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29.

WENCESLAO PASCUAL, in his official capacity as Provincial Governor of Rizal, petitioner


and appellant, v. THE SECRETARY OF PUBLIC WORKS AND COMMUNICATIONS, ET AL.,
respondents and appellees.
EN BANC | CONCEPCION, J.:
G.R. No. L-10405 | December 29, 1960
TOPIC: 2. Scope and Limitation of Taxation / a. Inherent Limitations

FACTS:

1. August 31, 1954 – Rizal Governor Wenceslao Pascual instituted an action for
declaratory relief, with injunction upon the ground that Republic Act No. 920, entitled An
Act Appropriating Funds for Public Works", approved on June 20, 1953, contained, in
section 1-C (a) thereof, an item (43[h]) of P85,000.00, "for the construction,
reconstruction, repair, extension and improvement" of" Pasig feeder road terminals
(Gen. Roxas — Gen. Araneta — Gen. Lucban — Gen. Capinpin — Gen. Segundo —
Gen. Delgado — Gen. Malvar — Gen. Lim)"
a. The feeder roads were "nothing but projected and planned subdivision roads, not
yet constructed, . . . within the Antonio Subdivision . . . situated at . . . Pasig,
Rizal, which projected feeder roads "do not connect any government property or
any important premises to the main highway" ;
b. The Antonio Subdivision (as well as the lands on which said feeder roads were to
be constructed) where private respondent Senator Jose C. Zulueta Rizal offered
to donate said projected feeder roads to the municipality of Pasig, Rizal
c. June 13, 1953 – Pasig council accepted donation, subject to the condition "that
the donor would submit a plan of the said roads and agree to change the names
of two of them"
2. No deed of donation in favor of the municipality of Pasig was executed
3. Zulueta wrote another letter to said council, calling attention to the approval of Republic
Act No. 920
4. Petitioner asserts that RA No.920 appropriating P85,000.00 for the construction… was
"illegal and, therefore, void ab initio" and was made by Congress because its members
were made to believe that the projected feeder roads in question were "public roads and
not private streets of a private subdivision"
5. Petitioner also says the donation violated the provision of our fundamental law
prohibition members of Congress from being directly or indirectly financially interested in
any contract with the Government, and, hence, is unconstitutional, as well as null and
void ab initio, greatly enhancing or increasing the value of the aforementioned
subdivision of respondent Zulueta
6. Respondents moved to dismiss the petition upon the ground that petitioner had "no legal
capacity to sue", and that the petition did "not state a cause of action." Also, the
Provincial Fiscal of Rizal, not its provincial governor, should represent the Province
Administrative Code

Lower Court: Favored private respondent. There is public purpose because people living in the
subdivision will directly be benefitted from the construction of the roads, and the government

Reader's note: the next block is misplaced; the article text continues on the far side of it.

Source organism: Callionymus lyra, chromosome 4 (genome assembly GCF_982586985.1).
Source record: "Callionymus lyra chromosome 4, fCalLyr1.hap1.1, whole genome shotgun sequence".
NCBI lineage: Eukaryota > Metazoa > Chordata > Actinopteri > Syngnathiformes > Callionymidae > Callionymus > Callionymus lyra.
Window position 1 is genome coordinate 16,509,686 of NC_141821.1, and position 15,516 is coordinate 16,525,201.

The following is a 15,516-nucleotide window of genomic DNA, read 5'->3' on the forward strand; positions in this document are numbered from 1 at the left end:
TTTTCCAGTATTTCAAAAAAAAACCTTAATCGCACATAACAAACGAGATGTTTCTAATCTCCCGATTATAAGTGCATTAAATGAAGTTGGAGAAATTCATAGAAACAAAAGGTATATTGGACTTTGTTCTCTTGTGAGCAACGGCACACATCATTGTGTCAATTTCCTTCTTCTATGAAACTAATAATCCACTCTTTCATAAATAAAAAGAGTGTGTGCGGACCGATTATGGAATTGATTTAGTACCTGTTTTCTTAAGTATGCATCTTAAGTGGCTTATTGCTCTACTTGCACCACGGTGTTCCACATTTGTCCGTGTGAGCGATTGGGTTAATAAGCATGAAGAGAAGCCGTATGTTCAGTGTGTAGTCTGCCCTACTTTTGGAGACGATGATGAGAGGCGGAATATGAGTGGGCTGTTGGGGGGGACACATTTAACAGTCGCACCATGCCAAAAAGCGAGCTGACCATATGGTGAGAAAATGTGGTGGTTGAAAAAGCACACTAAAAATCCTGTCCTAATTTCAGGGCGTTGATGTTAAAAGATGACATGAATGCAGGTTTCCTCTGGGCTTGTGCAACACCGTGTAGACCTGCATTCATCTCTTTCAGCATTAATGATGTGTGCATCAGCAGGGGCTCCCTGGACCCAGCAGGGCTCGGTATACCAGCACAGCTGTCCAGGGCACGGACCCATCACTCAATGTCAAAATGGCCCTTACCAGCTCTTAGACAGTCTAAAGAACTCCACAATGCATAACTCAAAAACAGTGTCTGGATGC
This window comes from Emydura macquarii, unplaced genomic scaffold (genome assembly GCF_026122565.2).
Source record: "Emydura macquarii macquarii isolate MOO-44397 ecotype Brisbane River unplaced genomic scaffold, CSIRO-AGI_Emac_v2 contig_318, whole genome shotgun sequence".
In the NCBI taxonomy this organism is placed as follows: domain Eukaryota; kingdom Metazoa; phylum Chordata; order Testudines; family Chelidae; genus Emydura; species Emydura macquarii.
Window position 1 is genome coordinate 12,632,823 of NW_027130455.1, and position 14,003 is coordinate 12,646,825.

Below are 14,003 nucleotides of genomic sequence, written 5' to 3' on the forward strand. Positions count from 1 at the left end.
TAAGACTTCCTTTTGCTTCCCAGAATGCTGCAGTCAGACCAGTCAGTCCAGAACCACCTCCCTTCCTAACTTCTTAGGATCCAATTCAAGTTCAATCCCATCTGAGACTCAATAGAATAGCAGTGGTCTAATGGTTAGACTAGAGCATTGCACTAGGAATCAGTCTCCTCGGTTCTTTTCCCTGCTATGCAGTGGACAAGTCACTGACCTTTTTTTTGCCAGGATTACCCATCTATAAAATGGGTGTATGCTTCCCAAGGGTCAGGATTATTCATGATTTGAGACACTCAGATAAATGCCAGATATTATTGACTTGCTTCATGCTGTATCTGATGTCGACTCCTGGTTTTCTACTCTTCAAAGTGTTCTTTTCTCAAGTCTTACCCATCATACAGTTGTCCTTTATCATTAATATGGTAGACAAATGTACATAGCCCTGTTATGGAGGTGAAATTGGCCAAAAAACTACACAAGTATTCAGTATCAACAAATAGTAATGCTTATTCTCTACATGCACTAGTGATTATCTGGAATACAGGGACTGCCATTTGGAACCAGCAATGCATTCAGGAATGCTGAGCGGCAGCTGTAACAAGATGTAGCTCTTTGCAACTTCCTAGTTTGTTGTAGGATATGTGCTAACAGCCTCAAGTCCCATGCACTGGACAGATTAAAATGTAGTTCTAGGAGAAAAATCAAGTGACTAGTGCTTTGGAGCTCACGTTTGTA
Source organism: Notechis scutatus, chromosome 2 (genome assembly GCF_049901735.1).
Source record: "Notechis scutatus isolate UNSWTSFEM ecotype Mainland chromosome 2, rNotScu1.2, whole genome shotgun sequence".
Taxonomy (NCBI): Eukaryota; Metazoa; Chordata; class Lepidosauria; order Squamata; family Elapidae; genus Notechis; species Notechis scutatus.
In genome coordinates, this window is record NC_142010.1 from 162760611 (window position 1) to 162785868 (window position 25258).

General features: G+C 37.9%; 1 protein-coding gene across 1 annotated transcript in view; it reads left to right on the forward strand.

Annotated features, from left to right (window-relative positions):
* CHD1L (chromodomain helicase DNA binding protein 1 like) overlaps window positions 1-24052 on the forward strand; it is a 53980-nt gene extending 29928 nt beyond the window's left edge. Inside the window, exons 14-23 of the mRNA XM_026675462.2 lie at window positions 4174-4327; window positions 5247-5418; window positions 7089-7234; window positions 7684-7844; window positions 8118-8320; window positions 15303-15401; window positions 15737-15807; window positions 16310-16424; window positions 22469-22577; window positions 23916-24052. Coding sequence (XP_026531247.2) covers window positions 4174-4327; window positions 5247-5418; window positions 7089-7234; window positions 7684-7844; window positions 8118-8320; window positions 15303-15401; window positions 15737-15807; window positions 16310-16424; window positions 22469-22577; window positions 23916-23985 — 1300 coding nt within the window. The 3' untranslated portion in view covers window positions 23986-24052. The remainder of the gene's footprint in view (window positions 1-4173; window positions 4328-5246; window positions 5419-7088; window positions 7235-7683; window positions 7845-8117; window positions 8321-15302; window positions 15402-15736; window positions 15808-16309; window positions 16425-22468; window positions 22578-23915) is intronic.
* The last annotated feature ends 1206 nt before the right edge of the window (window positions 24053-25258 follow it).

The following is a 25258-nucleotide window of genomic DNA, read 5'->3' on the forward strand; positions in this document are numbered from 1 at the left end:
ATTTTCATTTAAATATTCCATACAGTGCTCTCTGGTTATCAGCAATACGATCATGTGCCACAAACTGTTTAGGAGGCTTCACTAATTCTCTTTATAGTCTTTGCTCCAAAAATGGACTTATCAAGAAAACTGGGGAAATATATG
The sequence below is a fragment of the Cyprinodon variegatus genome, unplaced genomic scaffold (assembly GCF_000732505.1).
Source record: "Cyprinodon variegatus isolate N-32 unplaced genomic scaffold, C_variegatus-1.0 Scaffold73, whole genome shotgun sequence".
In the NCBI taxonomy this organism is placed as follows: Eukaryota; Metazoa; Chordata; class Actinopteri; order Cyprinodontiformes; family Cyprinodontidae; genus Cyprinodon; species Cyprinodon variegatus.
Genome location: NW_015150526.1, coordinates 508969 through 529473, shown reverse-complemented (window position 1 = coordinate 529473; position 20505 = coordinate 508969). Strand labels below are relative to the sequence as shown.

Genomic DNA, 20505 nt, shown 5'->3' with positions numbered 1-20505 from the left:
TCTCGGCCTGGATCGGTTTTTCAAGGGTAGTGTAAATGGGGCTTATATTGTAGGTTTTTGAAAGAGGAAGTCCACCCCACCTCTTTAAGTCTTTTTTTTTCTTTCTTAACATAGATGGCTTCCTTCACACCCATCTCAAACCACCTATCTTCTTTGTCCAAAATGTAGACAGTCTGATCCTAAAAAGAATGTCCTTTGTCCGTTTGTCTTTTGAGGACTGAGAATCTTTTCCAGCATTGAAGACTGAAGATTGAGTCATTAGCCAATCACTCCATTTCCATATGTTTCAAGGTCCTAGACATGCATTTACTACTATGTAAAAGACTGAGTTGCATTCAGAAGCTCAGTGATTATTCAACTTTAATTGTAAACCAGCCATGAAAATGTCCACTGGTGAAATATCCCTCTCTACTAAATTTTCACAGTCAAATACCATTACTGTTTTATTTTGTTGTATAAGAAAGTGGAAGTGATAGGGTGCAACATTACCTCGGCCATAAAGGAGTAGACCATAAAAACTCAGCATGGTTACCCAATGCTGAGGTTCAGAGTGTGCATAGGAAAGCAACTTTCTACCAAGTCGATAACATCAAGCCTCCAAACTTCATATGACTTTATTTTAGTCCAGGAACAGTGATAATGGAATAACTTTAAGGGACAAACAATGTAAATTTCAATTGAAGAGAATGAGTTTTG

also gains from the donation of the land supposed to be occupied by the streets, made by its
owner to the government.

ISSUE: Should incidental gains by the public be considered "public purpose" for the purpose of
justifying an expenditure of the government? NO
HELD:

Reversed Lower Court. It was "clearly for a private, not a public purpose" and therefore null and
void. The Act for the purpose of giving a "semblance of legality" to the appropriation, does not
cure the basic defect. Consequently, a judicial nullification of said donation need not
precede the declaration of unconstitutionality of said appropriation.

Since public interest is involved in this case, the Provincial Governor of Rizal and the provincial
fiscal thereof who represents him therein, "have the requisite personalities" to question the
constitutionality of the disputed item of Republic Act No. 920

- "the legislature is without power to appropriate public revenues for anything but a public
purpose"
- if such roads were private property, it would not be a public purpose
- the donation is a contract; "absolutely forbidden by the Constitution" and consequently
illegal", for Article 1409 of the Civil Code of the Philippines, declares inexistent and void
from the very beginning contracts"

Generally, under the express or implied provisions of the constitution, public funds may be used
only for a public purpose. The right of the legislature to appropriate public funds is correlative
with its right to tax, and, under constitutional provisions against taxation except for public
purposes and prohibiting the collection of a tax for one purpose and the devotion thereof to
another purpose, no appropriate of state funds can be made for other than a public purpose.

Corpus Juris Secundum: “money raised by taxation can be expanded only for public
purposes and not for the advantage of private individuals." The right of the legislature to
appropriate funds is correlative with its right to tax, under constitutional provisions
against taxation except for public purposes and prohibiting the collection of a tax for one
purpose and the devotion thereof to another purpose, no appropriation of state funds
can be made for other than a public purpose. . .

Test of the constitutionality: whether the statute is designed to promote the public interests

Only persons individually affected, but also taxpayers, have sufficient interest in preventing the
illegal expenditure of moneys raised by taxation and may therefore question the constitutionality
of statutes requiring expenditure of public moneys.

Province of Tayabas v. Perez: 2 taxpayers were allowed to intervene for the purpose of
contesting the price being paid to the owner thereof, as unduly exorbitant